The Court noted:

“If the amendment is rejected, there could be cases where a Part 36 offer was sufficient at the time it was made but was insufficient after the 1 April; no such difficulties would arise if ABI’s proposal was accepted. Similarly, if ABI’s proposal is rejected, there could be cases where defendants try to accelerate the trial and claimants try and delay it. We do not think that these problems are considerable, but they tend to favour ABI’s case.”

If this is true of CFA funded claimants would it not equally apply to "conventionally" funded claimants? Hasn't the decision to allow "conventionally" funded claimants the uplift, regardless of when the claim began, left open considerable scope for satellite litigation over whether Part 36 offers have been successful or unsuccessful? Given this potentially includes a very large number of claims funded by BTE insurance this is likely to come back to haunt the Court of Appeal.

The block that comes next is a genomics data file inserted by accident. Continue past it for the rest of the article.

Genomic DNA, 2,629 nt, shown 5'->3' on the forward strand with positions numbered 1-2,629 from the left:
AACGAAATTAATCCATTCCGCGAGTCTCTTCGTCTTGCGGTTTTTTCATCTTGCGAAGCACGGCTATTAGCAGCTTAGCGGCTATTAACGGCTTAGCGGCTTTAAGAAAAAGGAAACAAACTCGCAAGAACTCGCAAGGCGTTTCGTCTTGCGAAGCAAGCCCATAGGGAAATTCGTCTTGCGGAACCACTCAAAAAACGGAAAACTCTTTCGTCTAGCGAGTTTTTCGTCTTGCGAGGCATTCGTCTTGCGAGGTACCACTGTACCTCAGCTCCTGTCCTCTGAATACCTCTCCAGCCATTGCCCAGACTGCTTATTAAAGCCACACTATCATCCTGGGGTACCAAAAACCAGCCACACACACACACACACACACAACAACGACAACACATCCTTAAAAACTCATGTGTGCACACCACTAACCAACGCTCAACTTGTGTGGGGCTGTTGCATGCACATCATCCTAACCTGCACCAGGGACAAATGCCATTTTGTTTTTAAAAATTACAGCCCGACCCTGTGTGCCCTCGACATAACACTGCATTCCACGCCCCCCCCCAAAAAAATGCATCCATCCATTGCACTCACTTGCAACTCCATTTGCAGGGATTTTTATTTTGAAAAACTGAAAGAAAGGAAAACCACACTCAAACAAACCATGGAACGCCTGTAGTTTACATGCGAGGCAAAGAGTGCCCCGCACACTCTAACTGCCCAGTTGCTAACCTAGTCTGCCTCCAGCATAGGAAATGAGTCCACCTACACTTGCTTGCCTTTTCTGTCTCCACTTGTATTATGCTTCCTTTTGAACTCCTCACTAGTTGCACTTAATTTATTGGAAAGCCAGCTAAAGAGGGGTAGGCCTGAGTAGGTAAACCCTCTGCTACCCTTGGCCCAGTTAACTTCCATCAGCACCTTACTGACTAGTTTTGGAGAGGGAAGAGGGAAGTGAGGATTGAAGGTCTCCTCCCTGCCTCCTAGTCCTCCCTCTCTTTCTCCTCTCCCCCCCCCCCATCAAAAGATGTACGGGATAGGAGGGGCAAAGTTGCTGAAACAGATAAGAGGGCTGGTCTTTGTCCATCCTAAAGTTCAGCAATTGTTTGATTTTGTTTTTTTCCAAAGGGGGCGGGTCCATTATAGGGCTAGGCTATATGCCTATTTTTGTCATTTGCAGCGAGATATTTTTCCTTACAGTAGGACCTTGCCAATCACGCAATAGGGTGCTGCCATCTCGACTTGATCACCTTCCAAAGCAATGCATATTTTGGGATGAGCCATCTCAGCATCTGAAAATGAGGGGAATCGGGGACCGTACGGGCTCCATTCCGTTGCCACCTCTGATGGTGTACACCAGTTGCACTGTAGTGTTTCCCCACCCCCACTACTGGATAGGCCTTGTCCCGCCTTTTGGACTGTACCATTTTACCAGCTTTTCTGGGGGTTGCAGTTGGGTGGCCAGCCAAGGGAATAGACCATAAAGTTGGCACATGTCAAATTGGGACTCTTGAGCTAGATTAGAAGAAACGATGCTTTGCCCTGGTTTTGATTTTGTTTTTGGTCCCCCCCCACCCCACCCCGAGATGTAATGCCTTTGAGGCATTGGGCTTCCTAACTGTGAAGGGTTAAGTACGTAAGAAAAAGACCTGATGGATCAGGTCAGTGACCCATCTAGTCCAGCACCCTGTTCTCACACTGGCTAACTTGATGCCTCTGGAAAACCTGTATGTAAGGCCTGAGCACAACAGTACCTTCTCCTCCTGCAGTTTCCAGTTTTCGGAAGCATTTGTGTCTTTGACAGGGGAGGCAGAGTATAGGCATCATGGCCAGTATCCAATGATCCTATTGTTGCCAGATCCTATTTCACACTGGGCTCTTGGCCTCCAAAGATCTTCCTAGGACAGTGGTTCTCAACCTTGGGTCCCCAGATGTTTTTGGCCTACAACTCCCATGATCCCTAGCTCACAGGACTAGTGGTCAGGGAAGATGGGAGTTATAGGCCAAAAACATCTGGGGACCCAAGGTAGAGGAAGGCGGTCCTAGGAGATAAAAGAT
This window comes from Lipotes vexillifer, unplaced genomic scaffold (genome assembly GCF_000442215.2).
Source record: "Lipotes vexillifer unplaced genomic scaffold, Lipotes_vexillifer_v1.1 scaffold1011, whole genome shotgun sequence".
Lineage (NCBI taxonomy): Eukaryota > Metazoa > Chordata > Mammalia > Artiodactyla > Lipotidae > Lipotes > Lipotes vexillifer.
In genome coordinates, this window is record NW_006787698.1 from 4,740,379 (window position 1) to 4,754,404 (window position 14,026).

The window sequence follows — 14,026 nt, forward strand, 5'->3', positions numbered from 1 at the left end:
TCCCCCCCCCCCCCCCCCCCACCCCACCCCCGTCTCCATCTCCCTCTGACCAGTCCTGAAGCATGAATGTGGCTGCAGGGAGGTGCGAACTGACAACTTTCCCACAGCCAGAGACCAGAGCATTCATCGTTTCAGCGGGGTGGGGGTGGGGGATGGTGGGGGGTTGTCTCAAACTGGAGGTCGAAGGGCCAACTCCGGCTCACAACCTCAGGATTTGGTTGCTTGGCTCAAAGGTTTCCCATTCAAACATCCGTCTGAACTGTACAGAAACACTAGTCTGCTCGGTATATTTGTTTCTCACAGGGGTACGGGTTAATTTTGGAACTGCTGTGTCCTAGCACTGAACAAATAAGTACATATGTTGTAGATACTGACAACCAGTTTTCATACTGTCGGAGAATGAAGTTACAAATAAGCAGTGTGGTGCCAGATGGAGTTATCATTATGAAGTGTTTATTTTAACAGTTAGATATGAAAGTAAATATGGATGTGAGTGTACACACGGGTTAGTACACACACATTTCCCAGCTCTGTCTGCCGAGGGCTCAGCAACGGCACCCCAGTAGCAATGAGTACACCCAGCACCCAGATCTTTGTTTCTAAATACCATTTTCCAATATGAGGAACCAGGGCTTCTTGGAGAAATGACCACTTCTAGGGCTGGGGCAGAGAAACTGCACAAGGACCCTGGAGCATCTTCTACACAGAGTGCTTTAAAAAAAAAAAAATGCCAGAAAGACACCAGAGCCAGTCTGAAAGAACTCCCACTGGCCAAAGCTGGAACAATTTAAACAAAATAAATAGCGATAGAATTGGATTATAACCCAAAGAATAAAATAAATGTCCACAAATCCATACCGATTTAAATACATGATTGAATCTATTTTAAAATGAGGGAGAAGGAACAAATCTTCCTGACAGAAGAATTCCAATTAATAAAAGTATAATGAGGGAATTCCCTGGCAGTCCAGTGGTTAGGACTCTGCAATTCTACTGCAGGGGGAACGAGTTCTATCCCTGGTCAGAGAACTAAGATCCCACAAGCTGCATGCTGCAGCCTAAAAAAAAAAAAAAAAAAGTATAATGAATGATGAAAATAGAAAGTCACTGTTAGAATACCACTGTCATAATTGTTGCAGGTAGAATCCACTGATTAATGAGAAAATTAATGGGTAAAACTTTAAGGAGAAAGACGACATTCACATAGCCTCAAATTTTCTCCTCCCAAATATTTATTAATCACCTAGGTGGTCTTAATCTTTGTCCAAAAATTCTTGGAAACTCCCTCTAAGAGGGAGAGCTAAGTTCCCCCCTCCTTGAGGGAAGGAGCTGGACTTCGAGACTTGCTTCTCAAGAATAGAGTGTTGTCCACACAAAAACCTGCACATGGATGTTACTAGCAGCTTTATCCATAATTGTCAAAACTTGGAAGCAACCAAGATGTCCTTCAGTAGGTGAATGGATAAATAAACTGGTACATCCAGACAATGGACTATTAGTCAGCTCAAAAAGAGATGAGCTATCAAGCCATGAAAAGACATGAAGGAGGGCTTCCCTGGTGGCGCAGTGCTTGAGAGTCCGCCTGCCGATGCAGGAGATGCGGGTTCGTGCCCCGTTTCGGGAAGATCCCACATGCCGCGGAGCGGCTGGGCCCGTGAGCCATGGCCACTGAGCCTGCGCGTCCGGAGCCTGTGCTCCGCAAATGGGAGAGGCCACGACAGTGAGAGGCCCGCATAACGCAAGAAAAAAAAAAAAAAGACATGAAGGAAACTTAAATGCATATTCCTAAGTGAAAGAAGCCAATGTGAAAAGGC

Bizarrely, APIL’s submissions to the Court included the argument that the ABI’s proposals would "lead to satellite litigation". It has not been reported as to whether the advocate making that submission managed to keep a straight face at the time.

Although this has been a broadly successful outcome for defendants, the downside is that the Court took the opportunity to extend the 10% increase to claims other than those in tort, such as claims in contract. This will therefore cover holiday claims.